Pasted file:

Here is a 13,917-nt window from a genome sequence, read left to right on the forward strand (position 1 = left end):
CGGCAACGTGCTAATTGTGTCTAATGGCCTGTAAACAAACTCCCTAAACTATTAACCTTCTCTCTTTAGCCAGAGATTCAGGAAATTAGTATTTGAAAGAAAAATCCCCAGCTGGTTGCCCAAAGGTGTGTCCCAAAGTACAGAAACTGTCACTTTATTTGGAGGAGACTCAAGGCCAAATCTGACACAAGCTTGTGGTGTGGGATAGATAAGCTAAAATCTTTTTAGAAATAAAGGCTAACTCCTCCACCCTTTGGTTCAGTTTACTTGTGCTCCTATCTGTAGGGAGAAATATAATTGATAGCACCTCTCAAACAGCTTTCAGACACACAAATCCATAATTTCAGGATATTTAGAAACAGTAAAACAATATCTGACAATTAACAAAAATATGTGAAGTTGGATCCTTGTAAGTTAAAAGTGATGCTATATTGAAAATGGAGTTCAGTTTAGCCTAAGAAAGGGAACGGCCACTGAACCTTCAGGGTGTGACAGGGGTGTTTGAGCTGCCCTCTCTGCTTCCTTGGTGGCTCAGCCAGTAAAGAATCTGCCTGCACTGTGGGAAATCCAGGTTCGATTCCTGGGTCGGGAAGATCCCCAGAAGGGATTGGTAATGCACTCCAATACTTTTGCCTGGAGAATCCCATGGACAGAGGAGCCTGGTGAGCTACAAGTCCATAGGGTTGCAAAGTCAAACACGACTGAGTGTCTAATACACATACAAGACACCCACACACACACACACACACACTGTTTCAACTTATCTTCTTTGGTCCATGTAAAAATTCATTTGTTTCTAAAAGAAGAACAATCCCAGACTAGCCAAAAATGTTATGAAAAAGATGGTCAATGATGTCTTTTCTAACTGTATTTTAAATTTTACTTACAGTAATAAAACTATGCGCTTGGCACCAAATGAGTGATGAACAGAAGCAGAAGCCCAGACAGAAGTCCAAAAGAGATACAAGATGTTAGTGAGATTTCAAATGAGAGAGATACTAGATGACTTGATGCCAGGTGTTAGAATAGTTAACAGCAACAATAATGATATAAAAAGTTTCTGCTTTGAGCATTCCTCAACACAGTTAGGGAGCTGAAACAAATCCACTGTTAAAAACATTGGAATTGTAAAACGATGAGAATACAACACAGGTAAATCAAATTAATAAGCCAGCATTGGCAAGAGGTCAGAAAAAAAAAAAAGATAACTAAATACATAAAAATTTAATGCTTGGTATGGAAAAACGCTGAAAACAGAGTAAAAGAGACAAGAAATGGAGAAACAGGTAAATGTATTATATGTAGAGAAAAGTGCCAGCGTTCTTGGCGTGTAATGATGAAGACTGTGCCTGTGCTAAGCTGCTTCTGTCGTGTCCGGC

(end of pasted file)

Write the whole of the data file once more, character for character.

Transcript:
Here is a 13,917-nt window from a genome sequence, read left to right on the forward strand (position 1 = left end):
CGGCAACGTGCTAATTGTGTCTAATGGCCTGTAAACAAACTCCCTAAACTATTAACCTTCTCTCTTTAGCCAGAGATTCAGGAAATTAGTATTTGAAAGAAAAATCCCCAGCTGGTTGCCCAAAGGTGTGTCCCAAAGTACAGAAACTGTCACTTTATTTGGAGGAGACTCAAGGCCAAATCTGACACAAGCTTGTGGTGTGGGATAGATAAGCTAAAATCTTTTTAGAAATAAAGGCTAACTCCTCCACCCTTTGGTTCAGTTTACTTGTGCTCCTATCTGTAGGGAGAAATATAATTGATAGCACCTCTCAAACAGCTTTCAGACACACAAATCCATAATTTCAGGATATTTAGAAACAGTAAAACAATATCTGACAATTAACAAAAATATGTGAAGTTGGATCCTTGTAAGTTAAAAGTGATGCTATATTGAAAATGGAGTTCAGTTTAGCCTAAGAAAGGGAACGGCCACTGAACCTTCAGGGTGTGACAGGGGTGTTTGAGCTGCCCTCTCTGCTTCCTTGGTGGCTCAGCCAGTAAAGAATCTGCCTGCACTGTGGGAAATCCAGGTTCGATTCCTGGGTCGGGAAGATCCCCAGAAGGGATTGGTAATGCACTCCAATACTTTTGCCTGGAGAATCCCATGGACAGAGGAGCCTGGTGAGCTACAAGTCCATAGGGTTGCAAAGTCAAACACGACTGAGTGTCTAATACACATACAAGACACCCACACACACACACACACACACTGTTTCAACTTATCTTCTTTGGTCCATGTAAAAATTCATTTGTTTCTAAAAGAAGAACAATCCCAGACTAGCCAAAAATGTTATGAAAAAGATGGTCAATGATGTCTTTTCTAACTGTATTTTAAATTTTACTTACAGTAATAAAACTATGCGCTTGGCACCAAATGAGTGATGAACAGAAGCAGAAGCCCAGACAGAAGTCCAAAAGAGATACAAGATGTTAGTGAGATTTCAAATGAGAGAGATACTAGATGACTTGATGCCAGGTGTTAGAATAGTTAACAGCAACAATAATGATATAAAAAGTTTCTGCTTTGAGCATTCCTCAACACAGTTAGGGAGCTGAAACAAATCCACTGTTAAAAACATTGGAATTGTAAAACGATGAGAATACAACACAGGTAAATCAAATTAATAAGCCAGCATTGGCAAGAGGTCAGAAAAAAAAAAAAGATAACTAAATACATAAAAATTTAATGCTTGGTATGGAAAAACGCTGAAAACAGAGTAAAAGAGACAAGAAATGGAGAAACAGGTAAATGTATTATATGTAGAGAAAAGTGCCAGCGTTCTTGGCGTGTAATGATGAAGACTGTGCCTGTGCTAAGCTGCTTCTGTCGTGTCCGGC